Outdoor. Saturday , November 25th , 2017 - 05:19:49 AM
Even when you group “like” plants, sometimes less is more. The neatly spaced succulents below are striking in their form, and the fact that they are separated by a blanket of basalt gravel makes them all the more prominent: Just as many modern landscaping techniques involve using gravel as a base, the use of greenery as a base can add interest and a sense of abundance. For example, planting rosemary around the base of a tree creates a green “stage” and makes the tree’s setting all the more special. Above and below, we see rosemary at the base of a crape myrtle tree. The tree’s pink blossoms are extra vibrant against the greenery that surrounds them. You can take this same concept and apply it to smaller additions around your yard, such as greenery in planters. For example, moss beautifully offsets the green succulent in the next featured planter.
Those who love modern design often prefer a modern landscape when it comes to their outdoor spaces. While the sleek, contemporary look of a well-planned yard may seem unattainable, the use of native plants can make it surprisingly easy to maintain a yard that’s every bit as interesting as the inside of your home! It’s always helpful to consult an expert when it comes to choosing the best plants for your space, but the tips featured in today’s post will get the ball rolling as you plan a strategy for your yard. If you’re drawn to plants that are a bit trickier to maintain than native greenery, you can always place them in planters to cultivate a few of them at a time or switch them out with the changing seasons as needed. Keep reading for modern landscaping tips and some stunning outdoor vignettes that are sure to inspire you.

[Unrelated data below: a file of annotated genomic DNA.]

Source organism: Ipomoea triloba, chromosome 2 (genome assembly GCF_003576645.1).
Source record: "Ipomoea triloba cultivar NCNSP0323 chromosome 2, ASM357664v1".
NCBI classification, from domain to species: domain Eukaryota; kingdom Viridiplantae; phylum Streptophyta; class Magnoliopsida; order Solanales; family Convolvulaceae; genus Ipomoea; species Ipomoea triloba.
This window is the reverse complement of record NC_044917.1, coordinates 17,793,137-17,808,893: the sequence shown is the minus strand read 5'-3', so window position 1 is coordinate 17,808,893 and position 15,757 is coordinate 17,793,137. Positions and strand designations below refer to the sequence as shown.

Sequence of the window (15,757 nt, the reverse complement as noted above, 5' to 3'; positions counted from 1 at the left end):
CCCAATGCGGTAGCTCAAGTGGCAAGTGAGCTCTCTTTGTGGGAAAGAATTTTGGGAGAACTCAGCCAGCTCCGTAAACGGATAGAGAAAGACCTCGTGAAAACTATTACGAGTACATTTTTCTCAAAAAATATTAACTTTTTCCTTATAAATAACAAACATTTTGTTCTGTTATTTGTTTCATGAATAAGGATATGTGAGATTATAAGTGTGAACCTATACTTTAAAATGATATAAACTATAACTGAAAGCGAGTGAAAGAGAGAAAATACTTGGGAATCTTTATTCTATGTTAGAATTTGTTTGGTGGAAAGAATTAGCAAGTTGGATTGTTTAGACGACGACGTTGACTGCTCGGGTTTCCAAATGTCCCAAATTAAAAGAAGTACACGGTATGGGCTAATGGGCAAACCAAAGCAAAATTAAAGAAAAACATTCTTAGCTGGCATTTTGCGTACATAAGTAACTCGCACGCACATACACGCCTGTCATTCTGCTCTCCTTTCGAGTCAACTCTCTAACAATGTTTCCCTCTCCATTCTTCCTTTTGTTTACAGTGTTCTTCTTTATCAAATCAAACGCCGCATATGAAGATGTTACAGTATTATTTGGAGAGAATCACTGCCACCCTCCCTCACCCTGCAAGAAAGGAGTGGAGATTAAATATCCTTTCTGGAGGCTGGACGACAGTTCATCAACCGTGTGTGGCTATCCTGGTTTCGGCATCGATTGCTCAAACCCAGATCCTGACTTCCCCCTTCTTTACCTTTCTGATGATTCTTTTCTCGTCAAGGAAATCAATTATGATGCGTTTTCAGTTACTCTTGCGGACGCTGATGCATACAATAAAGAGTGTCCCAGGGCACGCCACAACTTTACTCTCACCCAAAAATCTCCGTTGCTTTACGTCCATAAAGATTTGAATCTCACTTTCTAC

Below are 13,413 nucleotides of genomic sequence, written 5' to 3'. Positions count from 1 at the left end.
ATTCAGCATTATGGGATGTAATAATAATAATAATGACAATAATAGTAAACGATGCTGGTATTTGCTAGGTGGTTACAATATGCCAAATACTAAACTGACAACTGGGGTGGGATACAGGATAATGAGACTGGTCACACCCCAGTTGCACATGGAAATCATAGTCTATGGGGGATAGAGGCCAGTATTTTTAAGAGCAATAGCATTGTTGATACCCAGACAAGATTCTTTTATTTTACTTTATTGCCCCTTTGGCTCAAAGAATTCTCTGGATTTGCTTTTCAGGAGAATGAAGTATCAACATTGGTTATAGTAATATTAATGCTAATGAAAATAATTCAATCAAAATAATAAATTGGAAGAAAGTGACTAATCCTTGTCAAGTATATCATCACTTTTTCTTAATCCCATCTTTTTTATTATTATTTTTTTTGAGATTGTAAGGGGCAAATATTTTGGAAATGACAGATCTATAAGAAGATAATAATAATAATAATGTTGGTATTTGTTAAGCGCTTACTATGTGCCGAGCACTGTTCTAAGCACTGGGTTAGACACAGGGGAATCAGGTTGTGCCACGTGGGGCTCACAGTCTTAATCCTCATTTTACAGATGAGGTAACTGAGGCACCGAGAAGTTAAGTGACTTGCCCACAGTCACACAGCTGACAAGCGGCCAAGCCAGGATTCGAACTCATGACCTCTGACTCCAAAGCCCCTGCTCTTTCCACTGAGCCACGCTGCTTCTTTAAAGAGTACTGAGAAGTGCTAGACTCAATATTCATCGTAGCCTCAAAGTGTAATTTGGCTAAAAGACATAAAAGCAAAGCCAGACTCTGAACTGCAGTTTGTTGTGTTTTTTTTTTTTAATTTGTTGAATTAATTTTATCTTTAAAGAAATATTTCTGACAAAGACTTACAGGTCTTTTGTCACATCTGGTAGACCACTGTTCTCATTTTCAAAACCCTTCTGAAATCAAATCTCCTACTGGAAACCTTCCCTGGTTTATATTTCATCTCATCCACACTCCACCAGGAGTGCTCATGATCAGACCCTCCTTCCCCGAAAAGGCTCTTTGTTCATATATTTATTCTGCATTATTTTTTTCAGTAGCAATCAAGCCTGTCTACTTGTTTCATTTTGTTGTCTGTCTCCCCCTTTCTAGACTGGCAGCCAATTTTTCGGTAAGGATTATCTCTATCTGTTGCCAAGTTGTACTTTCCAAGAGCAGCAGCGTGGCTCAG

Offering a majestic vista, Aurland Lookout is an architectural marvel. Located in Aurland, Norway—a country crammed with spectacular fjords, lush forests and great mountains—the lookout was designed by Bergen-based Saunders Architecture (a practice established by Canadian architect Todd Saunders in 1998). Completed in 2006, Aurland Lookout is referred to by the architect as ‘a walkway into the void’ and a ‘piece of architectural theater.’ The lookout measures thirty metres in length, and a 1.2-metre-high glass balustrade protects visitors from a sheer, vertical drop. Beyond this transparent barrier, the view of the fjord and mountains is breathtaking.
Any content, trademark/s, or other material that might be found on this site that is not this site property remains the copyright of its respective owner/s. In no way does aboutvolumepills claim ownership or responsibility for such items, and you should seek legal consent for any use of such materials from its owner.